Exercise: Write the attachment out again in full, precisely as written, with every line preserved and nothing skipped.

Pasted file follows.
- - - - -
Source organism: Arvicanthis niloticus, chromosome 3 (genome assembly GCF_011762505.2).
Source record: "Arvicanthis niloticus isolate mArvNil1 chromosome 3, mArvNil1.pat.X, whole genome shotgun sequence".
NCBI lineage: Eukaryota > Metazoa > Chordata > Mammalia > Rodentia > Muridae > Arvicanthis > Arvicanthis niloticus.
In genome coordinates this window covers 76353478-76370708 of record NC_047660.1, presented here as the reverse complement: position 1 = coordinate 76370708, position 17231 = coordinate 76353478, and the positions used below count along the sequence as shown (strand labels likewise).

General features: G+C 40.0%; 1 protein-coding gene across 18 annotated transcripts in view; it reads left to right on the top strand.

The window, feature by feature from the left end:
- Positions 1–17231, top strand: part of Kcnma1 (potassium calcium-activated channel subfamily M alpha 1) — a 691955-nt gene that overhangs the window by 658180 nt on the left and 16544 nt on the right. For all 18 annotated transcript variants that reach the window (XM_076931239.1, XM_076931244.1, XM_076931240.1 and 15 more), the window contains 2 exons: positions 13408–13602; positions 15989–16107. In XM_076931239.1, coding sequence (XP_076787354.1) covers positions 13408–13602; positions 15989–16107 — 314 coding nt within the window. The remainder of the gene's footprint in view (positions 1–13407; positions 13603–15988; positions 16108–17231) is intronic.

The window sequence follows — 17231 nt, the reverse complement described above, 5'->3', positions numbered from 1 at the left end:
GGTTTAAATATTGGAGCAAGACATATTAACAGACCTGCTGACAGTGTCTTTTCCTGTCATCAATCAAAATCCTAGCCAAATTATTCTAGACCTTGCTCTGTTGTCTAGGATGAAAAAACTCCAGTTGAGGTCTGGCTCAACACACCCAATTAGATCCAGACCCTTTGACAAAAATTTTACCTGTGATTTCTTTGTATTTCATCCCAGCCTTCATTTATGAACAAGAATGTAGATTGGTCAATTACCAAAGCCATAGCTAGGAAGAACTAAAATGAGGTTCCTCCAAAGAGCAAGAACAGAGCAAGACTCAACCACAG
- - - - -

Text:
Source organism: Arvicanthis niloticus, chromosome 3 (genome assembly GCF_011762505.2).
Source record: "Arvicanthis niloticus isolate mArvNil1 chromosome 3, mArvNil1.pat.X, whole genome shotgun sequence".
NCBI lineage: Eukaryota > Metazoa > Chordata > Mammalia > Rodentia > Muridae > Arvicanthis > Arvicanthis niloticus.
In genome coordinates this window covers 76353478-76370708 of record NC_047660.1, presented here as the reverse complement: position 1 = coordinate 76370708, position 17231 = coordinate 76353478, and the positions used below count along the sequence as shown (strand labels likewise).

General features: G+C 40.0%; 1 protein-coding gene across 18 annotated transcripts in view; it reads left to right on the top strand.

The window, feature by feature from the left end:
- Positions 1–17231, top strand: part of Kcnma1 (potassium calcium-activated channel subfamily M alpha 1) — a 691955-nt gene that overhangs the window by 658180 nt on the left and 16544 nt on the right. For all 18 annotated transcript variants that reach the window (XM_076931239.1, XM_076931244.1, XM_076931240.1 and 15 more), the window contains 2 exons: positions 13408–13602; positions 15989–16107. In XM_076931239.1, coding sequence (XP_076787354.1) covers positions 13408–13602; positions 15989–16107 — 314 coding nt within the window. The remainder of the gene's footprint in view (positions 1–13407; positions 13603–15988; positions 16108–17231) is intronic.

The window sequence follows — 17231 nt, the reverse complement described above, 5'->3', positions numbered from 1 at the left end:
GGTTTAAATATTGGAGCAAGACATATTAACAGACCTGCTGACAGTGTCTTTTCCTGTCATCAATCAAAATCCTAGCCAAATTATTCTAGACCTTGCTCTGTTGTCTAGGATGAAAAAACTCCAGTTGAGGTCTGGCTCAACACACCCAATTAGATCCAGACCCTTTGACAAAAATTTTACCTGTGATTTCTTTGTATTTCATCCCAGCCTTCATTTATGAACAAGAATGTAGATTGGTCAATTACCAAAGCCATAGCTAGGAAGAACTAAAATGAGGTTCCTCCAAAGAGCAAGAACAGAGCAAGACTCAACCACAG